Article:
Businesses Must Encourage Value Recycling
Article date: Tue, 21 Sep 2010 10:49 GMT
Businesses need to think more creatively about how to encourage recycling, according to the latest UKFast industry round table.
Despite a recent increase in recycling rates across Britain, governmental body Defra has revealed that the UK still remains near the bottom of the European recycling league table.
Nick Brown, managing director of Easyfone believes that the correct infrastructure to support recycling is still not in place. He states, "A lot of people still feel it is a bit of a pain to recycle; even people in the industry I am in resist it sometimes."
As director of one of the most successful mobile recycling firms in the UK, Brown argues that businesses need to incentivise environmentally friendly actions, or provide people with what he refers to as, "value recycling."
Vin Sumner, managing director of Clicks and Links says that value recycling does not always have to be about providing financial gain. Sumner states, "We need to give people something which has an environmentally positive value."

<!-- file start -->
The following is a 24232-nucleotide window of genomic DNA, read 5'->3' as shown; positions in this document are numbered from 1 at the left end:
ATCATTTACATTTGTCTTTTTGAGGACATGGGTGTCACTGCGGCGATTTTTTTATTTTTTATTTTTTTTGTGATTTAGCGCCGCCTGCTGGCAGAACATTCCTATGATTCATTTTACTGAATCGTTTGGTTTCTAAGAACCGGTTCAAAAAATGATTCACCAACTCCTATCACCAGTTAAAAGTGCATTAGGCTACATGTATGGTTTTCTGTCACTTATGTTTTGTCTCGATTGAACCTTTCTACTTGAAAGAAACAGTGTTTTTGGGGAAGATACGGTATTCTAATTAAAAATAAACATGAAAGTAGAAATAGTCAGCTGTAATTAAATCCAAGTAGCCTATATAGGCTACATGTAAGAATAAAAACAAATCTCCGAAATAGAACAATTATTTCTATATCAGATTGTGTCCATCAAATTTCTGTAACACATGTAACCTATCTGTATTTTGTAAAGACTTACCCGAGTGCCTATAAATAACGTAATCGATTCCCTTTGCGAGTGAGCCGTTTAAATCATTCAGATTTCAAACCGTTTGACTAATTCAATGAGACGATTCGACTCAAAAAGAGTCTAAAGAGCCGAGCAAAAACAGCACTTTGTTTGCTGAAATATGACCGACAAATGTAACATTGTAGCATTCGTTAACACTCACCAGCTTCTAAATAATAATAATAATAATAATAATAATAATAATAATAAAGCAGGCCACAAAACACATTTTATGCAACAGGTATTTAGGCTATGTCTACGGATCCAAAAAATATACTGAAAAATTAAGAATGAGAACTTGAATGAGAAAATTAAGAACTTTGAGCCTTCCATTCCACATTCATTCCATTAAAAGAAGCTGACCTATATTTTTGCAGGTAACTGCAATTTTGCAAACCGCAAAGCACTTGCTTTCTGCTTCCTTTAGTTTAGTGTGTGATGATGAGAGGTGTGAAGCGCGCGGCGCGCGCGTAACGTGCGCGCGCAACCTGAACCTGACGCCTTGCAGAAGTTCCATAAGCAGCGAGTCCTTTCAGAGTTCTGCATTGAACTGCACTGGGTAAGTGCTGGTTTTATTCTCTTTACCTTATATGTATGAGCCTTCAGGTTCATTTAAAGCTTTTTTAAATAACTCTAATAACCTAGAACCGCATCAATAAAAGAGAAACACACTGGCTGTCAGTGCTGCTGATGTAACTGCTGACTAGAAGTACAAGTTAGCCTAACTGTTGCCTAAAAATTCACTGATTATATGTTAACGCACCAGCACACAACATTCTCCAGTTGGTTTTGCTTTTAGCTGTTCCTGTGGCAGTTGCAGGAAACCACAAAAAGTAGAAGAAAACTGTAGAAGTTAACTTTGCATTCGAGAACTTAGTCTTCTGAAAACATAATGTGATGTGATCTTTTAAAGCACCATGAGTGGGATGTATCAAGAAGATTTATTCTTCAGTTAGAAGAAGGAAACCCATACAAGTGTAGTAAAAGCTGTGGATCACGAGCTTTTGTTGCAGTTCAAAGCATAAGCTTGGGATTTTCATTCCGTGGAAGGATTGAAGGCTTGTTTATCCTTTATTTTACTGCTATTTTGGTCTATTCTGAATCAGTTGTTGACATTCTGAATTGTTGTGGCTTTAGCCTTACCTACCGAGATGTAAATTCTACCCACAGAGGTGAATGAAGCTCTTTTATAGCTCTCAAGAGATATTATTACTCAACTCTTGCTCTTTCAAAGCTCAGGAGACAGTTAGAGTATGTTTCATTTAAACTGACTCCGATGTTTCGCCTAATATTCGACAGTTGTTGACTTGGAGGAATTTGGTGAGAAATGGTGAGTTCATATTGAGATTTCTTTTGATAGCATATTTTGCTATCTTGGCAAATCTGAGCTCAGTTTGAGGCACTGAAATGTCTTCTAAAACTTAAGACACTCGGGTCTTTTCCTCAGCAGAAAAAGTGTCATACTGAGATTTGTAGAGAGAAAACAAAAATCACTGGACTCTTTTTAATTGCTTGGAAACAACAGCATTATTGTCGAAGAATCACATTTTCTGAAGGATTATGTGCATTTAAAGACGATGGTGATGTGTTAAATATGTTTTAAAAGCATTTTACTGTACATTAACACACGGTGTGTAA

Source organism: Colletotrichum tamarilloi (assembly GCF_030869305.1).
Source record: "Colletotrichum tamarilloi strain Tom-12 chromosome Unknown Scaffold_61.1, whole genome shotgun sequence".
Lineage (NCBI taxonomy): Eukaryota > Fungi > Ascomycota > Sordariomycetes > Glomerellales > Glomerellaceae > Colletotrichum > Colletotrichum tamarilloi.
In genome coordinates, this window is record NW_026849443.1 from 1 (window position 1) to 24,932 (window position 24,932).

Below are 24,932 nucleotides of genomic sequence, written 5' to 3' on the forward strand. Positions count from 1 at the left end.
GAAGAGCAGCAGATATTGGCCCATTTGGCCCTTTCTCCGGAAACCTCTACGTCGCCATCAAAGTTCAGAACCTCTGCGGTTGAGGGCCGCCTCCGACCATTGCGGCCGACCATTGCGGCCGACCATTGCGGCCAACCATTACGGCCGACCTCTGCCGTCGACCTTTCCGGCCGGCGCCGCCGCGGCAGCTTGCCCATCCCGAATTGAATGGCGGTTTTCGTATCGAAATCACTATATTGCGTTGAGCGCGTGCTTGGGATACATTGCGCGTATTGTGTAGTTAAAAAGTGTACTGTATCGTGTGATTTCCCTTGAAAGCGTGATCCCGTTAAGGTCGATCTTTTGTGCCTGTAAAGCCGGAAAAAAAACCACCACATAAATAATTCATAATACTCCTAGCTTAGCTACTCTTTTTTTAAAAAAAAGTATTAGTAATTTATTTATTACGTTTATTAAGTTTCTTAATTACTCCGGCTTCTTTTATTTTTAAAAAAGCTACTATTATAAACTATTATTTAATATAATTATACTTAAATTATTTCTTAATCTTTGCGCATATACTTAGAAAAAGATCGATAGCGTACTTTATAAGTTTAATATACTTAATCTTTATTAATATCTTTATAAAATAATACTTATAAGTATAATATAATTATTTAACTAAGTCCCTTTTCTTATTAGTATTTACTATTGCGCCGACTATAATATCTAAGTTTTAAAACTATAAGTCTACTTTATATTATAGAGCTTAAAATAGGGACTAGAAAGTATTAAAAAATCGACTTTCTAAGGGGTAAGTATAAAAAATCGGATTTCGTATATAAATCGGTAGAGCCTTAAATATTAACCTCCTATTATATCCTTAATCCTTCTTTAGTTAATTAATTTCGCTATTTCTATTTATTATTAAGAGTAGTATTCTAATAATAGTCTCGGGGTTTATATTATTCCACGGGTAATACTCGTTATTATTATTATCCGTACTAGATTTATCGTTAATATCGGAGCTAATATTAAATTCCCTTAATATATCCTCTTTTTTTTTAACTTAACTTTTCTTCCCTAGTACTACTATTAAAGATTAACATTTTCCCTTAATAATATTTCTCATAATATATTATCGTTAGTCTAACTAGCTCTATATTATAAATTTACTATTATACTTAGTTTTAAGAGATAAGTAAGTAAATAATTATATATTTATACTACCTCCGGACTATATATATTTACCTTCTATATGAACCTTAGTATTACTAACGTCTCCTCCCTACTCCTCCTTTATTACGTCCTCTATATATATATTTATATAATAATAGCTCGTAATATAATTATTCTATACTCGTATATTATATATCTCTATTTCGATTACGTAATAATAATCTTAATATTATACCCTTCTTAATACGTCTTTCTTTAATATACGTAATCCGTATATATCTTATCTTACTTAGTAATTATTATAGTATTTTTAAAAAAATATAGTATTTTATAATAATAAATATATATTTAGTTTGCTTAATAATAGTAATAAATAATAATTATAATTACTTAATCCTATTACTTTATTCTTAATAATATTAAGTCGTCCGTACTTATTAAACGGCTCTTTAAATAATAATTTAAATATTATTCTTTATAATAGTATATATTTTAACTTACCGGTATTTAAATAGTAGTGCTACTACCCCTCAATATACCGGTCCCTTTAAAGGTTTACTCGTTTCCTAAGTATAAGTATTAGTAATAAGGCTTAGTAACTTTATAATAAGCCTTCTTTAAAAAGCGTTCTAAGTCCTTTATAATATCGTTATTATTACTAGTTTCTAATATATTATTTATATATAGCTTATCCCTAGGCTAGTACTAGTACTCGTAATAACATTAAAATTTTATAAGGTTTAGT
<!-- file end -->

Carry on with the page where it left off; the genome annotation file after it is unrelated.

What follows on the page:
Sumner says there is an option to create alternative, green currencies. "If you do something carbon good, then you get some value elsewhere that is also carbon good.
"If you save energy at home for example, you could be given vouchers to buy an A-rated washing machine. This becomes a virtuous circle."
Sumner argues that businesses need to be cleverer about how they use the available resources. "What we are missing is joined up thinking. We need cooperation and togetherness."
Manchester based hosting company UKFast is currently in the final stages of creating its own £4m green data centre. The new data centre is set to utilise environmentally friendly technology including natural fuels and "free-cooling" equipment.
IT director Neil Lathwood states, "Manchester's not got the greatest weather and by using a free-cooling system we can use this to our advantage."
Lathwood concludes, "By thinking creatively about incorporating carbon-friendly practises into the infrastructure of our business, we are creating something which will have a positive impact on both the environment and the future of our company."
The round table discussions are held in association with UKFast with the aim of uniting business leaders to share advice and provide a wealth of ideas for other developing companies. The panel was completed by Simon Warrick, co-founder of Historic Futures and Ian Jones, head of research at The National Computing Centre.
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